Huanglongbing (HLB) is currently the most devastating disease of citrus worldwide. Both bacteria ‘Candidatus Liberibacter asiaticus’ (CLas) and ‘Candidatus Liberibacter americanus’ (CLam) are associated with HLB in Brazil but with a strong prevalence of CLas over CLam. Conventionally, HLB management focuses on controlling the insect vector population (Diaphorina citri; also known as Asian citrus psyllid [ACP]) by spraying insecticides, an approach demonstrated to be mostly ineffective. Thus, development of novel, more efficient HLB control strategies is required. The multifunctional bacterial outer membrane protein OmpA is involved in several molecular processes between bacteria and their hosts and has been suggested as a target for bacterial control. Curiously, OmpA is absent in CLam in comparison with CLas, suggesting a possible role in host interaction. Therefore, in the current study, we have treated ACPs with different OmpA-derived peptides, aiming to evaluate acquisition of CLas by the insect vector. Treatment of psyllids with 5 µM of Pep1, Pep3, Pep5, and Pep6 in artificial diet significantly reduced the acquisition of CLas, whereas increasing the concentration of Pep5 and Pep6 to 50 µM abolished this process. In addition, in planta treatment with 50 µM of Pep6 also significantly decreased the acquisition of CLas, and sweet orange plants stably absorbed and maintained this peptide for as long as 3 months post the final application. Together, our results demonstrate the promising use of OmpA-derived peptides as a novel biotechnological tool to control CLas.
Candidatus Liberibacter spp. are fastidious α-proteobacteria that cause multiple diseases on plant hosts of economic importance, including the most devastating citrus disease: Huanglongbing (HLB). HLB was reported in Asia a century ago but has since spread worldwide. Understanding the pathogenesis of Candidatus Liberibacter spp. remains challenging as they are yet to be cultured in artificial media and infect the phloem, a sophisticated environment that is difficult to manipulate. Despite those challenges, tremendous progress has been made on Ca. Liberibacter pathosystems. Here, we first reviewed recent studies on genetic information of flagellar and type IV pili biosynthesis, their expression profiles, and movement of Ca. Liberibacter spp. inside the plant and insect hosts. Next, we reviewed the transcriptomic, proteomic, and metabolomic studies of susceptible and tolerant plant genotypes to Ca. Liberibacter spp. infection and how Ca. Liberibacter spp. adapt in plants. Analyses of the interactions between plants and Ca. Liberibacter spp. imply the involvement of immune response in the Ca. Liberibacter pathosystems. Lastly, we reviewed how Ca. Liberibacter spp. movement inside and interactions with plants lead to symptom development.
‘Candidatus Liberibacter asiaticus’, the putative causal agent of citrus greening, is not available in pure culture yet. In addition to trees of citrus and citrus relatives, ‘Ca. L. asiaticus’ can grow in Madagascar periwinkle (Catharanthus roseus). Using gas chromatography-mass spectrometry, we compared the phloem sap composition in sweet orange ‘Valencia’ (Citrus sinensis) and periwinkle plants after the infection with ‘Ca. L. asiaticus’. Interestingly, in contrast to our previous studies of total leaf metabolites, we found that, compared with uninfected phloem sap, the organic acids implicated in the tricarboxylic acid cycle (TCA) cycle including citrate, isocitrate, succinate, fumarate, and malate were reduced significantly in the infected phloem saps of both species. As a result of the reduction of organic acids content, the pH of infected phloem saps was increased. We hypothesize that the bacterial growth induces the mitochondrial TCA cycle in parenchyma cells to produce more of these compounds to be used as a bacterial carbon source. Once these compounds reach a low level in the phloem sap, the bacterium may send a signal, yet to be identified, to initiate a feedback loop to further induce the TCA cycle. Phloem blockage might be another reason behind the reduced translocation of TCA cycle intermediates within the phloem. The net result, localized availability of organic acids, likely benefits bacterial growth and may explain the unequal distribution of ‘Ca. L. asiaticus’ within infected trees. These findings may help in designing media for the pure culturing of ‘Ca. L. asiaticus’.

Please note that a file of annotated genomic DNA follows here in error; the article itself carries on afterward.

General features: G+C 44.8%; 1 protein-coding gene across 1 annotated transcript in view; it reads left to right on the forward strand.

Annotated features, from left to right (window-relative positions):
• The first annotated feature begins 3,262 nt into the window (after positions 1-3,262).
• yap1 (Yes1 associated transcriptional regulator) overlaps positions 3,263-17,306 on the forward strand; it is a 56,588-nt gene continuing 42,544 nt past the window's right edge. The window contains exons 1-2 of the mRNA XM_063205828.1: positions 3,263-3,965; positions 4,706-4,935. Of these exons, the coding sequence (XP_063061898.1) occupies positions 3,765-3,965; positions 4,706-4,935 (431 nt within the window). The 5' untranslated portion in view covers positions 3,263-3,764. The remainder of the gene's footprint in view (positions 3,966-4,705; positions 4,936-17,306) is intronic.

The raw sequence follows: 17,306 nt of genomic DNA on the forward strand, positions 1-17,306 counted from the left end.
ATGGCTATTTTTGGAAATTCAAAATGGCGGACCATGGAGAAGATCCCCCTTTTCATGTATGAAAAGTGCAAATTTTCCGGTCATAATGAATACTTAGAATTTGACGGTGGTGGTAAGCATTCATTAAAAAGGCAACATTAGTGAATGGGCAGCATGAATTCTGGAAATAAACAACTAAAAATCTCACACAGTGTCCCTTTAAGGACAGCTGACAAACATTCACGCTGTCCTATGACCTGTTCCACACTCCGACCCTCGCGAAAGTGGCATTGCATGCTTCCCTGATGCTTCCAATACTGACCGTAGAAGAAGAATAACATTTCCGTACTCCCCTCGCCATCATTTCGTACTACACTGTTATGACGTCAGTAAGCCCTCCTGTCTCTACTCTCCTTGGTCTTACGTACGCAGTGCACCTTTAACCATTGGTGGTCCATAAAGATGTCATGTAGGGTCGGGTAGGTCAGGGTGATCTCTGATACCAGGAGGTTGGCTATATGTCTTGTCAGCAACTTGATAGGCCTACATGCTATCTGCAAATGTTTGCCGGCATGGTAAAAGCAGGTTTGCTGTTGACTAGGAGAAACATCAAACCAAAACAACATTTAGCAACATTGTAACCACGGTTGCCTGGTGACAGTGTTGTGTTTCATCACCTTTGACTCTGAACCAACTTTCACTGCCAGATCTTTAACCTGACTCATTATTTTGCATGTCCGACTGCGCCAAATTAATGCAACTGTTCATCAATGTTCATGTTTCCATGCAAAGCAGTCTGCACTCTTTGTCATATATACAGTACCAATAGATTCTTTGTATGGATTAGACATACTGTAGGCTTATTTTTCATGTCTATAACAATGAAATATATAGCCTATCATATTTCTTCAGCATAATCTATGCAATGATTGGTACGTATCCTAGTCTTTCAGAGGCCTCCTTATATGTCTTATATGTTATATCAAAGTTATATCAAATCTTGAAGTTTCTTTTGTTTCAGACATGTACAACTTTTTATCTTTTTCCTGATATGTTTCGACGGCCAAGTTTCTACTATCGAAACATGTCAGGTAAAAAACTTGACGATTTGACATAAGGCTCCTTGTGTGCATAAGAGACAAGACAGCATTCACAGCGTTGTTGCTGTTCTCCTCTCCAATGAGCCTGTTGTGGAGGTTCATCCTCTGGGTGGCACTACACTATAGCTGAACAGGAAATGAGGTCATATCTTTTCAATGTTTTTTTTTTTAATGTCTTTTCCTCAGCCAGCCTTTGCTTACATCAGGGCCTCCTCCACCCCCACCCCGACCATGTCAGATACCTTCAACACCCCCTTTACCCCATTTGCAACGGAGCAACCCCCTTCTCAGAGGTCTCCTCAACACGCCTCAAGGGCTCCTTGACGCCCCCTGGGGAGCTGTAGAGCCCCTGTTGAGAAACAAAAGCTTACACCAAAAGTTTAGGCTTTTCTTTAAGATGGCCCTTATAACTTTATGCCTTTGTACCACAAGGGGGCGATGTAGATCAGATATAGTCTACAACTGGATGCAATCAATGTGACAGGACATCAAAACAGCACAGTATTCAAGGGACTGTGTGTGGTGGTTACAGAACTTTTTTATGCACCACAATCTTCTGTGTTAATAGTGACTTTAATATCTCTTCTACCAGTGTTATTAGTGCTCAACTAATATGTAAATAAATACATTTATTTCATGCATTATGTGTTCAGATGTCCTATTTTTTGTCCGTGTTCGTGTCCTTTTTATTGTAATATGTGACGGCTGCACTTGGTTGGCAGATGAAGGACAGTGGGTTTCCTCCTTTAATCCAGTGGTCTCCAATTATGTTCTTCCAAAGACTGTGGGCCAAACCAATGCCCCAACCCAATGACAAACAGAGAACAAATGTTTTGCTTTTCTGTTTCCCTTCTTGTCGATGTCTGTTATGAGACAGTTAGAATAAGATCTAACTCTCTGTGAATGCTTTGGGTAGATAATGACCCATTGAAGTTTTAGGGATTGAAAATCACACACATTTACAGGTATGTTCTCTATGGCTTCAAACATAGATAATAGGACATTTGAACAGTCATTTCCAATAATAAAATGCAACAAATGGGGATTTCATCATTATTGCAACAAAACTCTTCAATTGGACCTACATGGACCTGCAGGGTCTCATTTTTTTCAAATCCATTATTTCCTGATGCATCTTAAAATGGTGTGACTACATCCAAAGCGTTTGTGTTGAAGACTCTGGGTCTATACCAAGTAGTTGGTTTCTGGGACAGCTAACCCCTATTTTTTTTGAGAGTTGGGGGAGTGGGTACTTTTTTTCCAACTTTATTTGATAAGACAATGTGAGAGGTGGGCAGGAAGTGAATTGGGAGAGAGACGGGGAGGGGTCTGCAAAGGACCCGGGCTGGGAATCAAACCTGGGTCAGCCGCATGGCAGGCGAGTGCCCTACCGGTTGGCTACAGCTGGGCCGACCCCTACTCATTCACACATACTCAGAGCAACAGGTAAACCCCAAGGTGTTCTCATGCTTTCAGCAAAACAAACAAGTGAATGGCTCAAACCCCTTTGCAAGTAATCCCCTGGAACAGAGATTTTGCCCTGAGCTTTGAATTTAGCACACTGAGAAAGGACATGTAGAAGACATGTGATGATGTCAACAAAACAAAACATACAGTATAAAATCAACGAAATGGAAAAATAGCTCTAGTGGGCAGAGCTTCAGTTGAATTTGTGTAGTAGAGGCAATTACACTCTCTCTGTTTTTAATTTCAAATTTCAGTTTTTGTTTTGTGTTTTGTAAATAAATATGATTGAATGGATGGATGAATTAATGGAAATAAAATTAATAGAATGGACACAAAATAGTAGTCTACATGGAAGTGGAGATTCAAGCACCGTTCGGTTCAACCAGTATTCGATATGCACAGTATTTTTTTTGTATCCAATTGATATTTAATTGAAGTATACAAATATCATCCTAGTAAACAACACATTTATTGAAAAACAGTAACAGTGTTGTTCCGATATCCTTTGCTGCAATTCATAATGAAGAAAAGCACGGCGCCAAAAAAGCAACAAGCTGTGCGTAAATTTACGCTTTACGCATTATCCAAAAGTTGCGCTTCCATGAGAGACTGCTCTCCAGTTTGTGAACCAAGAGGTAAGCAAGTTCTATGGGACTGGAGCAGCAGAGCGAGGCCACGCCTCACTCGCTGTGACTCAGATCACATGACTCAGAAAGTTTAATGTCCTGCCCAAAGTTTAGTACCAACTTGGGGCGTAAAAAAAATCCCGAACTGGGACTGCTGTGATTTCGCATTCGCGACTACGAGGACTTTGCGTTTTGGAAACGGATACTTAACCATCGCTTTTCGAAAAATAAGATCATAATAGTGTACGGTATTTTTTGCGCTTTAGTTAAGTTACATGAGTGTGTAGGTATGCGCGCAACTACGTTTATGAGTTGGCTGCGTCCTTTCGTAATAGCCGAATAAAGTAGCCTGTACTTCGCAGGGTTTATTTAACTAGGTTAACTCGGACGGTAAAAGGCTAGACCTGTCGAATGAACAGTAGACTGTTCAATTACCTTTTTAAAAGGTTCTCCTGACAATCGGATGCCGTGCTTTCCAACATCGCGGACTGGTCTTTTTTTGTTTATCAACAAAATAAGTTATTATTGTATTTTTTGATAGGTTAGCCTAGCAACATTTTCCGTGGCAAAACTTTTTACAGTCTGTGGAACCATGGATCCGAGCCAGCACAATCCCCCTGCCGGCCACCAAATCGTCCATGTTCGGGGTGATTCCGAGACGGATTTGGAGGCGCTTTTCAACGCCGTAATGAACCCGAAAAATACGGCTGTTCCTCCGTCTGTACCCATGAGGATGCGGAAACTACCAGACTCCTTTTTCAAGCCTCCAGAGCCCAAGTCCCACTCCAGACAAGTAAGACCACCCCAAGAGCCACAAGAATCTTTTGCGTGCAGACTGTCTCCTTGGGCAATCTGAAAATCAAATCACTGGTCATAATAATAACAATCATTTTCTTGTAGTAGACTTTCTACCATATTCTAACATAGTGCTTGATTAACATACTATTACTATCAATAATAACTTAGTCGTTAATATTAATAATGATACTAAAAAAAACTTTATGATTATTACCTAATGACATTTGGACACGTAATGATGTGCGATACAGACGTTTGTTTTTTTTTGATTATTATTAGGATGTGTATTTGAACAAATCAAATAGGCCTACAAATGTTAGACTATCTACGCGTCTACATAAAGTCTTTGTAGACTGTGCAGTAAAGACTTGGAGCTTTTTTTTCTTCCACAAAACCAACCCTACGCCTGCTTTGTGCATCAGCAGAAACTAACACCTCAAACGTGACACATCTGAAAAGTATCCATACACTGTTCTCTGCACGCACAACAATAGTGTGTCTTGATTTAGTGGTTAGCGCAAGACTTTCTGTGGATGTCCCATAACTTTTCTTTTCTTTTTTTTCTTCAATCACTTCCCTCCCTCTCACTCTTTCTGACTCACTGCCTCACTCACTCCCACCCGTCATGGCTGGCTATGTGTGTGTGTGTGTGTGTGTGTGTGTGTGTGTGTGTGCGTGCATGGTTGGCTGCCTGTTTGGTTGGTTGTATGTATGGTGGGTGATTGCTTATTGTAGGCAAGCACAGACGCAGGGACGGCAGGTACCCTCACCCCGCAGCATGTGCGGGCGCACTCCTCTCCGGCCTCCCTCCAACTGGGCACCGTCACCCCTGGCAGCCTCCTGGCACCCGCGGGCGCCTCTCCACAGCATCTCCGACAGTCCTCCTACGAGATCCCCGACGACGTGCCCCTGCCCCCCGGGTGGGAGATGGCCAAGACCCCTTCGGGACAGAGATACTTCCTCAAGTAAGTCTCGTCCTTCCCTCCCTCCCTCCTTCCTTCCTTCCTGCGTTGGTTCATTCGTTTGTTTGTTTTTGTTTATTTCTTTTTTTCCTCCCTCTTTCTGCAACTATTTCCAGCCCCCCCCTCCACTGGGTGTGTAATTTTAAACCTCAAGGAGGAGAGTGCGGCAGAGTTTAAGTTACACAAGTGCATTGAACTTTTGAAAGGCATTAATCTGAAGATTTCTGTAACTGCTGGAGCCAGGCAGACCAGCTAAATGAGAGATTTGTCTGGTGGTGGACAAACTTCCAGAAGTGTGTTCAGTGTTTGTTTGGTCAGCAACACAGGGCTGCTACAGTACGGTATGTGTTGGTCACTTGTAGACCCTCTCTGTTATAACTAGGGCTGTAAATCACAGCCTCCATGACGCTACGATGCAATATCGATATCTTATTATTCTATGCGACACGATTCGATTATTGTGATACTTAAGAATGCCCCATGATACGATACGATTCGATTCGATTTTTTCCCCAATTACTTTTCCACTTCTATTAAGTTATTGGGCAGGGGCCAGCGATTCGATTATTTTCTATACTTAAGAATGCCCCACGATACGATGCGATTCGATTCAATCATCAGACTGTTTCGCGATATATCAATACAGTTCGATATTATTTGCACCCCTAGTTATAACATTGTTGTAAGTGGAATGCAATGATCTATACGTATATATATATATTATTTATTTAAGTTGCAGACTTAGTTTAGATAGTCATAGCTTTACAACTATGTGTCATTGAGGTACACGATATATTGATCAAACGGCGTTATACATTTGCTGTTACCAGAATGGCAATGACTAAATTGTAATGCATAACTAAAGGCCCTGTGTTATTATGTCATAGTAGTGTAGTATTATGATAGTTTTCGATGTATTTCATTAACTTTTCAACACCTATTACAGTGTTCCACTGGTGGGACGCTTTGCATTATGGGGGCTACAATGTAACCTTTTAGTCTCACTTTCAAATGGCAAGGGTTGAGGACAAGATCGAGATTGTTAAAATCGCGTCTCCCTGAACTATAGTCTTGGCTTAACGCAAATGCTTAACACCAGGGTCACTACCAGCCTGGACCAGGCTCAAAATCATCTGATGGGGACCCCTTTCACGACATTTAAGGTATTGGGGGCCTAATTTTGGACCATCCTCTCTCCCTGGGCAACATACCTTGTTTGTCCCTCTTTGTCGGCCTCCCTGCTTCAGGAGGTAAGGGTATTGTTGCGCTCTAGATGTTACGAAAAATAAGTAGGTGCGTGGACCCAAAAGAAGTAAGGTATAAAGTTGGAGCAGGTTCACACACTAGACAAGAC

It has been nearly 100 years since citrus growers in two distinct regions in the northern provinces of South Africa noticed unusual symptoms in their citrus trees, causing significant crop losses. They had no idea that these symptoms would later become part of an almost global pandemic of a disease called greening or huanglongbing (HLB). The rapid spread of the disease indicated that it might be caused by a transmissible pathogen, but it took >50 years to identify the causative agent as ‘Candidatus Liberibacter africanus’. Recently, the disease appeared in more African countries, spreading by both infected planting material and Trioza erytreae. To date, five ‘Ca. L. africanus’ subspecies have been identified in various rutaceous species, with ‘Ca. L. africanus subsp. clausenae’ the only subspecies for which a biovar was detected in citrus. Efforts to detect and differentiate HLB-causing Liberibacter species are ongoing, and recent developments are discussed here. This review focuses on aspects of the African form of HLB, including its specific bacterial species and subspecies, its main insect vector, its geographic distribution, and current management strategies.